SHORTLY before 11 am on the last Saturday in May, a heavily laden white Mitsubishi truck pulled into the Fuji Motors East Africa car dealership in an industrial neighbourhood on the northern edge of Mombasa.
The truck’s cargo was not “household equipment” as declared, but 228 elephant tusks and 74 ivory pieces weighing a total of 2,152 kilogrammes (4,700 pounds).
When Kenyan police officers raided the car lot five days later, they refused a bribe of five million shillings ($55,000, 49,000 euros), seized the ivory and arrested two men. The bust was one of the biggest in the country’s history but the suspected mastermind, Feisal Mohamed Ali, aged 46, had escaped.
Ali was “alleged to be the ringleader of an ivory smuggling ring in Kenya” according to Interpol, and in November the international police organisation listed him among the world’s nine “most wanted environmental criminals”.
A month later Ali was arrested in neighbouring Tanzania, extradited to Kenya and charged with illegally dealing in wildlife trophies.
It is rare for an alleged ivory kingpin to be caught, and activists hope Ali’s trial will shine a light on the shadowy supply chain that funnels ivory from Africa to Asian markets.
“People who get apprehended are mainly the foot soldiers, the poachers or foreign middlemen,” said Mary Rice, executive director of the London-based Environmental Investigation Agency, which recently exposed the scale of ivory smuggling out of Tanzania.
“There hasn’t been a single kingpin prosecuted,” she said.
The poachers commonly targeted by law enforcement officers are paid around $100 per kilo for ivory at source, but they know almost nothing of the resource extraction machinery of which they are small, replaceable cogs.
Experts say that international criminal gangs control the trade, pushing Africa’s elephants towards extinction. A joint UN Environment Programme and Interpol study in 2013 said that up to 25,000 African elephants are killed each year to feed an illegal trade worth up to $188 million.
“Forget about the poachers, this is organised crime,” said Ofir Drori, corruption investigator and founding director of Eagle Wildlife Law Enforcement. “It’s not an African problem, the trade is international.”
The supply end of the global ivory pipeline begins in the besieged nature reserves of East and Central Africa and ends at the Indian Ocean ports of Kenya and Tanzania, from where shipping containers with hidden cargoes of ivory are exported to Asia.
DNA tests on large ivory seizures over the last five years have shown the vast majority is sourced from two areas: Tanzania’s Selous Reserve and Central Africa’s Congo Basin rainforest. Almost all of it ends up in large, consolidated stockpiles at the ports of Mombasa, Dar es Salaam and Zanzibar.
“There’s been a substantial shift in the nature of the people involved in the ivory trade,” said Varun Vira, chief of analysis at C4ADS, who has investigated the criminal syndicates involved.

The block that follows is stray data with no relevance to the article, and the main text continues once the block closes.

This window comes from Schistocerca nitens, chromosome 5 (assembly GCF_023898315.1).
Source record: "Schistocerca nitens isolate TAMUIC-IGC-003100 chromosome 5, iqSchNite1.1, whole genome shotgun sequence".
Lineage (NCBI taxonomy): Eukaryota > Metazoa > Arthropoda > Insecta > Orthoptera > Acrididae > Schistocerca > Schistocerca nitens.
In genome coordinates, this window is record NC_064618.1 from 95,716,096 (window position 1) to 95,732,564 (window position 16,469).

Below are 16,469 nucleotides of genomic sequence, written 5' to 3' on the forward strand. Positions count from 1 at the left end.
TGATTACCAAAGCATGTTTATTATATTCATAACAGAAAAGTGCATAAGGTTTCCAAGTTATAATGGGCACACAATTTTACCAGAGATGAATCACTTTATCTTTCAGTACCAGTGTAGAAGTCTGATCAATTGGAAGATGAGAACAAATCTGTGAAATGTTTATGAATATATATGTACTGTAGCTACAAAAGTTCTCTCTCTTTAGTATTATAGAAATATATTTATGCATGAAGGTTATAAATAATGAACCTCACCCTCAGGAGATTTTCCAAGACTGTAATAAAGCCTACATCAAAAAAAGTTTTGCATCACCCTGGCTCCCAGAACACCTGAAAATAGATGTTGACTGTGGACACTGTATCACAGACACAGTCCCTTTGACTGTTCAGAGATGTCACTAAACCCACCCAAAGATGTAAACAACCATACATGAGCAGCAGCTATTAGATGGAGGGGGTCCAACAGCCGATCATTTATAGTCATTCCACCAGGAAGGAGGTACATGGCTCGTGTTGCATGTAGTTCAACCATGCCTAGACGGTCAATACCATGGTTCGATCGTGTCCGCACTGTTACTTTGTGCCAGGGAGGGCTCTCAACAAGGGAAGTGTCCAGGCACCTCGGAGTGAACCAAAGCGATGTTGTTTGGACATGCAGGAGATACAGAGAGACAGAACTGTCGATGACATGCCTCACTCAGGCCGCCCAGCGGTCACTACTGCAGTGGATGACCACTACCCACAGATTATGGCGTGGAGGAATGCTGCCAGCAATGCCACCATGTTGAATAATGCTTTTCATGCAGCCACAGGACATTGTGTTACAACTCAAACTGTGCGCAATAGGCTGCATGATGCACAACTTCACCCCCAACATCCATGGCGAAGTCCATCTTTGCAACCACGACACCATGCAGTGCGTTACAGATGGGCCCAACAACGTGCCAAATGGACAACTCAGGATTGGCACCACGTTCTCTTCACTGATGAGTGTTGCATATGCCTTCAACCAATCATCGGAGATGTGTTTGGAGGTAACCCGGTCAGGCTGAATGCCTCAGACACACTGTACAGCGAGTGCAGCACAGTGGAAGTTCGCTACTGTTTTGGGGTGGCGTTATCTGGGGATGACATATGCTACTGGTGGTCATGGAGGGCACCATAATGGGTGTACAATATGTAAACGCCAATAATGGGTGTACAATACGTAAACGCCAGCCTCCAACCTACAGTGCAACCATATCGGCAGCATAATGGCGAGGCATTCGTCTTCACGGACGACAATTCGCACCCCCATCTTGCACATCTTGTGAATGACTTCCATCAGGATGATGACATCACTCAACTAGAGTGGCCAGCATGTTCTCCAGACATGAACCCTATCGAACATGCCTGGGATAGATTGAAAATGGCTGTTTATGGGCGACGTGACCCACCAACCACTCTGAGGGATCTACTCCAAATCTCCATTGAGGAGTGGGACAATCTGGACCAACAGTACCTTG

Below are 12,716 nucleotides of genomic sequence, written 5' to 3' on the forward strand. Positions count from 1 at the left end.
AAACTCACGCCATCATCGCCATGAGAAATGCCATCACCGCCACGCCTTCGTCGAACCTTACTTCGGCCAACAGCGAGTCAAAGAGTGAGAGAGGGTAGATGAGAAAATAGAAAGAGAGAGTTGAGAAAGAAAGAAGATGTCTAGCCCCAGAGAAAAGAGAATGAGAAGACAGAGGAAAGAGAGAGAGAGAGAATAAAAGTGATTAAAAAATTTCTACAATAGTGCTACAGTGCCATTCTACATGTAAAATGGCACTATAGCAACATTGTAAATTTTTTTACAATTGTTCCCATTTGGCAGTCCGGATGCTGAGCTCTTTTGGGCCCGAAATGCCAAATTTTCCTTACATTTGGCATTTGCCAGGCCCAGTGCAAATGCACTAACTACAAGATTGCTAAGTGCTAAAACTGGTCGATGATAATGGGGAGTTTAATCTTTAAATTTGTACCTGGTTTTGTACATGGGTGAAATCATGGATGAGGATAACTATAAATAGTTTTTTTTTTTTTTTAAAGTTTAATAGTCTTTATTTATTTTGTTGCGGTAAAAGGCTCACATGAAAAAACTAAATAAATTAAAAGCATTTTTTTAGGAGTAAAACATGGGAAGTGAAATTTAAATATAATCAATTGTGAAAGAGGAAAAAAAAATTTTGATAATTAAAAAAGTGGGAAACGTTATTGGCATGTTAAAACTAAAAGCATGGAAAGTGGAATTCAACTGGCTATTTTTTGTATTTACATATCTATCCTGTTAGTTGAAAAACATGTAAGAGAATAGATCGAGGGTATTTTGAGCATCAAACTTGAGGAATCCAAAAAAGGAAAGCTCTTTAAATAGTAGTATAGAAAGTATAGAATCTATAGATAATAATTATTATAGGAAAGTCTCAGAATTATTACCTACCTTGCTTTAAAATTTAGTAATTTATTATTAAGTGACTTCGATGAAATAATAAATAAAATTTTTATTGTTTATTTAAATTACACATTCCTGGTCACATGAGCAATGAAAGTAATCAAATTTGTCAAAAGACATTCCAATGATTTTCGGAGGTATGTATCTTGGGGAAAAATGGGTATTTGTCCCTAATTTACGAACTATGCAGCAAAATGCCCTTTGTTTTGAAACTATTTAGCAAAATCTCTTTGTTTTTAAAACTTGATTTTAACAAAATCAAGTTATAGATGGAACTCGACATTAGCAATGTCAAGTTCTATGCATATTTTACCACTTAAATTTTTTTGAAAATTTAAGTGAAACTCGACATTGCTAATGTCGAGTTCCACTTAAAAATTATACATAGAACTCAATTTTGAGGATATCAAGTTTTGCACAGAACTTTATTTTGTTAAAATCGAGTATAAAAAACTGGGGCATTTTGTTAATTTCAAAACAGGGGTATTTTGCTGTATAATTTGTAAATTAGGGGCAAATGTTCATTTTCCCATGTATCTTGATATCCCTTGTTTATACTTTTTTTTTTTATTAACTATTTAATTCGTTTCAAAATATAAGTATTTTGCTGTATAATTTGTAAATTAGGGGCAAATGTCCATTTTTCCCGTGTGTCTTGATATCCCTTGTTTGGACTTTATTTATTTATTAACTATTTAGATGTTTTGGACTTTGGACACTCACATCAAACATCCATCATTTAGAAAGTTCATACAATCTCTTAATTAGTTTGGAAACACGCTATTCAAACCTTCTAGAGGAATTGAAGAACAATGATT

The modern trade is dominated by a small number of mafia-like organisations capable of paying off—or putting on the payroll—a reservoir of hunters and drivers enabled by a network of park rangers, police officers, customs officials, shipping agents and freight forwarders as well as detectives and judges to subvert court cases if things go wrong.
Influential politicians are also paid to “oil the wheels,” as one conservationist put it, and to provide the syndicates with high-level protection.
Working in close partnership, Asian and African criminal gangs control the entire supply chain from source to market. The gangs are becoming more integrated with Asian criminals living and working in Africa where they can maintain close control over operations and “nest” illicit businesses within legal import-export companies.
Price said that the Chinese bosses she has investigated in Africa worked hard to limit their exposure. “They never really got their hands dirty. They paid others to do the work,” she said.
Bribery and corruption facilitate the largely uninterrupted flow of ivory tusks which are commonly shipped in 20 or 40-foot (6 or 12-metre) containers and hidden among legally exported products such as nuts, garlic, sea shells and dried fish, or behind false walls and floors.
“There had been this concept that ivory poaching was somewhat opportunistic and being done on a small-scale by local people but the level of sophistication is greater than we ever thought,” said Adam Roberts, chief executive of Born Free USA, a wildlife charity.
The growing size of seizures, frequently more than 500 kilograms at a time, indicates the involvement of sophisticated criminal networks able to move huge quantities at a time, according to TRAFFIC, the organisation mandated to monitor the international trade.
‘Profits worth risk’
Ivory is worth more than $2,100 per kilo at market but with arrests rare, convictions infrequent and penalties low there are few disincentives. “The profits make it worth doing even if you get caught,” said Roberts.
When large seizures are made arrests and convictions rarely follow. A recent five-year study of wildlife cases before Kenyan courts found that only 7%t of those convicted of offences against elephants and rhinos actually went to jail, despite the crimes carrying a maximum ten-year sentence.
“It’s a miracle for anyone arrested in Kenya with ivory to be jailed,” said Drori who co-authored the report for charity Wildlife Direct.
As Ali’s trial gets underway conservationists hope that a successful conviction will lay bare the workings of the international syndicates and send a warning to others involved in the illegal trade.
“If Ali is what everybody thinks he is then this is a signal flare,” said Vira.